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Journal of the History of Ideas 63.3 (2002) 371-397



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How the "New Science" of Cannons Shook up the Aristotelian Cosmos

Mary J. Henninger-Voss

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Approximately halfway through the "Second Day" of Galileo's Dialogue Concerning the Two Chief World Systems Galileo's mouthpiece, the mathematician Salviati, scoffs at his Aristotelian colleague Simplicio: "I see that you have hitherto been of that herd who, in order to learn how matters such as this [motion] take place, and in order to acquire a knowledge of natural effects, do not betake themselves to ships or crossbows or cannons, but retire to their studies ... to see whether Aristotle has said anything about them."1 Silly, simple Simplicio! He has been searching for natural philosophical wisdom in the books of natural philosophers rather than in the world of docks and arsenals. Indeed this quotation appears near the outset of Day Two wherein Salviati offers cannonshot as proof for the opposing Aristotelian position that the experience of projectiles proves the motionless state of the earth. Obviously, if the earth rotates toward the east, cannonballs shot point-blank to the west ought to travel much further than to the east. And clearly this is not so. Simplicio agrees that the new arguments offered by the cannon are excellent, "and now I see with how many elegant experiments nature graciously wishes to aid us in coming to the recognition of the truth," Simplicio enthusiastically enjoins. "What a shame there were no cannons in Aristotle's time!" exclaims the third interlocutor, Sagredo. "With them he would indeed have battered down ignorance, and spoken without [End Page 371] [Begin Page 373] the least hesitation concerning the universe."2 The irony here is not only that Aristotle might have used cannons in order to explain the workings of the universe but also that Galileo does so in the following pages. His demonstrations with reference to artillery demolish the Aristotelian position, but he has had Simplicio open the door for him by recognizing this most violent of artifices as an elegant experiment provided by nature.3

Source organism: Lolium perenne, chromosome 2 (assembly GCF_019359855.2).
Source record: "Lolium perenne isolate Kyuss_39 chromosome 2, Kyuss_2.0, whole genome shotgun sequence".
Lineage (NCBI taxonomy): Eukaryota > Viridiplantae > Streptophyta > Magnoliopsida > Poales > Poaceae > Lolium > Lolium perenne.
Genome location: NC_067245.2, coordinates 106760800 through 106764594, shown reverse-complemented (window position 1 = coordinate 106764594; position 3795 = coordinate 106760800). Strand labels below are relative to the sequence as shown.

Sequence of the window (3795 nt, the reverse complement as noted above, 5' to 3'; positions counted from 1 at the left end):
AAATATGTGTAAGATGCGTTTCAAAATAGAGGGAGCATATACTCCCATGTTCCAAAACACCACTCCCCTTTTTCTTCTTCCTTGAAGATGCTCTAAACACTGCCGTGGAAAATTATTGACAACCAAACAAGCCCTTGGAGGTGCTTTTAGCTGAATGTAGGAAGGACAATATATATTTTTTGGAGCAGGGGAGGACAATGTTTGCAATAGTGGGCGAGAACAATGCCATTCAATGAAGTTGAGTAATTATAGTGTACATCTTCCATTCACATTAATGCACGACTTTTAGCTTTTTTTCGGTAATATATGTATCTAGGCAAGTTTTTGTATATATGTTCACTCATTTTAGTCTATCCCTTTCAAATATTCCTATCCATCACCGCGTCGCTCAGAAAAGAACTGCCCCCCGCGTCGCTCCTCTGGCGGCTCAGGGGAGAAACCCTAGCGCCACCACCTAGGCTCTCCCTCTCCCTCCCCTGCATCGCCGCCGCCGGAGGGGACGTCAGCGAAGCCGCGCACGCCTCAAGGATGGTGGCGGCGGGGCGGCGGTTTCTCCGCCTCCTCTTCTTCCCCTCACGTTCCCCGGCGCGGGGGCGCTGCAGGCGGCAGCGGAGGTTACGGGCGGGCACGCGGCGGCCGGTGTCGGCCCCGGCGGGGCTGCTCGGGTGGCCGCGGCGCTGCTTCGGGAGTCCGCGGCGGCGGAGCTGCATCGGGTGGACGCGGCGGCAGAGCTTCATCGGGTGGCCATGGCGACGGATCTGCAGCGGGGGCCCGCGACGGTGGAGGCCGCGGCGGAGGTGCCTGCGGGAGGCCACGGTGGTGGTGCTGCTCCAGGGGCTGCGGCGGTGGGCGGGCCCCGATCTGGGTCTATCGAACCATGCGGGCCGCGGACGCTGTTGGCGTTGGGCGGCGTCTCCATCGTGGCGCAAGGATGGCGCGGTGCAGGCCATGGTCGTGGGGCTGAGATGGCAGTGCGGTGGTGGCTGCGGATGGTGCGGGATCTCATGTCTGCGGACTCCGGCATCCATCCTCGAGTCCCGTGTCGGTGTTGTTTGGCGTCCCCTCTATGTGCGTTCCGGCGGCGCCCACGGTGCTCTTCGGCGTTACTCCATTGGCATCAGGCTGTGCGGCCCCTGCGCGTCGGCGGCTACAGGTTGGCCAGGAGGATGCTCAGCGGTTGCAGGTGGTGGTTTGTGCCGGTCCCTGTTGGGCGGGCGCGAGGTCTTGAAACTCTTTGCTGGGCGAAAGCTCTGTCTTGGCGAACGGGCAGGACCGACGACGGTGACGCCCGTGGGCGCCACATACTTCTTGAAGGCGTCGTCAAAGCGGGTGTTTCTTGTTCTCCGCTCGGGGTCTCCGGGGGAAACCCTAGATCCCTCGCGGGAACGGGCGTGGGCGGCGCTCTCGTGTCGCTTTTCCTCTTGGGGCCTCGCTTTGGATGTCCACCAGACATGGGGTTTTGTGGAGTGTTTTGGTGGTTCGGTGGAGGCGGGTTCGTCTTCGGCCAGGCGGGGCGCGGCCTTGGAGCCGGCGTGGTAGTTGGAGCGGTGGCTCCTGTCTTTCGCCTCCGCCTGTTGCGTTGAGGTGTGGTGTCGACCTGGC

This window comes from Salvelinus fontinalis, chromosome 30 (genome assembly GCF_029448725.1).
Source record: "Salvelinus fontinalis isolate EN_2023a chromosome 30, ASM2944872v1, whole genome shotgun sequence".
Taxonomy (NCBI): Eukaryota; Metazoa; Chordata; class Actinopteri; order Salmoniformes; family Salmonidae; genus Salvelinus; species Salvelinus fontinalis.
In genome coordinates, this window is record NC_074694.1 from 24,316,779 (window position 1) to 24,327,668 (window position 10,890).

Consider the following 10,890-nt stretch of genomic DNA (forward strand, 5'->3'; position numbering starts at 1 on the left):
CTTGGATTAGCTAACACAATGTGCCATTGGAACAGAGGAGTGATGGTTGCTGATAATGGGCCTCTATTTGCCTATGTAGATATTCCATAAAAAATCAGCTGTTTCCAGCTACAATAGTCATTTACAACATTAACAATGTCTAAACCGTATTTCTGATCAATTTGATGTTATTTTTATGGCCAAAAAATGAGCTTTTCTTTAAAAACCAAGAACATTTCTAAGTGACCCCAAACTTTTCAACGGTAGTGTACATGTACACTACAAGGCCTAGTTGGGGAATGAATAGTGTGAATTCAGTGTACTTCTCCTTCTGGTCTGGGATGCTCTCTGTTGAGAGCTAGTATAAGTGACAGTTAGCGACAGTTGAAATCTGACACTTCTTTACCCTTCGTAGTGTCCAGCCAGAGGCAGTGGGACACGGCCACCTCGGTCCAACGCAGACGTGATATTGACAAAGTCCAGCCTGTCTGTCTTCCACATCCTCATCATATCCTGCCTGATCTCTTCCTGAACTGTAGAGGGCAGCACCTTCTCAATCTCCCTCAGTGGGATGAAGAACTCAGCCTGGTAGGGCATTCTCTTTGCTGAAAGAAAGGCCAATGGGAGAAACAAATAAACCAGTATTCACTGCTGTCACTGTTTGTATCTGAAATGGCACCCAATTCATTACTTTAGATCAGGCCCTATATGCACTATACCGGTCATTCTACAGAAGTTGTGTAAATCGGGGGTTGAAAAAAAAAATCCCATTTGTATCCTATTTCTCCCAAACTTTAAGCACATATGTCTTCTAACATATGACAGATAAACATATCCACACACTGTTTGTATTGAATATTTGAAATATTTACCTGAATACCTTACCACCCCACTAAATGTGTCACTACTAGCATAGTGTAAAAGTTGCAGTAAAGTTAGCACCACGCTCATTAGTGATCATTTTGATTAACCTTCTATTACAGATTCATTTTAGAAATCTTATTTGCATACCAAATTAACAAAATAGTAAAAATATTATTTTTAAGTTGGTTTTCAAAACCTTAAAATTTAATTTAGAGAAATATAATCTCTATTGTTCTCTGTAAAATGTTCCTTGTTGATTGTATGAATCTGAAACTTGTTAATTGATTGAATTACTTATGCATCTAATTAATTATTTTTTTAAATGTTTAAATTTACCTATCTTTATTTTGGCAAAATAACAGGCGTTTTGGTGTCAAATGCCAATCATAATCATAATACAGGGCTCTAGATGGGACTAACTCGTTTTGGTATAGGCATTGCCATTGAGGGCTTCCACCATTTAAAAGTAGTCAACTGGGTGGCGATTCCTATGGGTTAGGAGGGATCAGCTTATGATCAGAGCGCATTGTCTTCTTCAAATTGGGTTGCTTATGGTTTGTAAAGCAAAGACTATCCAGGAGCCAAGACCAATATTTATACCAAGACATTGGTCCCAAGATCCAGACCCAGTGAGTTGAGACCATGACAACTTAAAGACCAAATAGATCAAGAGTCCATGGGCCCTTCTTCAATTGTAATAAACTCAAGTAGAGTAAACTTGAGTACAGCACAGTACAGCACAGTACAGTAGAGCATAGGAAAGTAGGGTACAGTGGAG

The cannon provides a primary referent for Galileo's new mathematical physics of motion from his very first dialogue to his very last. The early De Motu culminated in a series of questions about the shot of cannons, while the conversation in his final masterwork, Discourses Concerning Two New Sciences, was set in the Venetian arsenal, and to it Galileo appended a table of the parabolic paths that could be expected from cannons shot at various elevations.4 In some sense Galileo turned inside-out a much older problem, one that had haunted military engineers of sixteenth-century Italy—and Galileo had been trained, and trained others, in military engineering.5 State organizers of war and captain generals were less interested in the implications the arts of fortifications and artillery held for the existing science of natural motion than in the necessity to reduce to a science, that is, a coherent body of knowledge, the rules for manufacturing cannons, planting artillery battery, aiming guns, and fortifying camps, cities, and castles.

What Galileo gives us is recognizable as early physics, as a sophisticated mechanical science, a neat triumph of mathematical method in natural philosophy. But the ways and means by which mathematics came together with natural philosophy to address problems of both technology and nature are by no means neat. My claim is that attention to the military sphere will help us sort out some of those ways and means. The curious thing about the historiography on the relationship between early modern science and warfare is that the fact of a connection seems to have been taken for granted, while the implications have seldom been investigated.6 This essay is an attempt to trace those implications by [End Page 373] looking at a mathematician who specifically tried to reduce to a mathematical science the military arts, Niccolò Tartaglia.7 Tartaglia's story shows how the minutia of Aristotelian philosophy was transmuted in early attempts to understand cannonshot...

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Additional Information

ISSN
1086-3222
Print ISSN
0022-5037
Pages
pp. 371-397
Launched on MUSE
2002-07-01
Open Access
No
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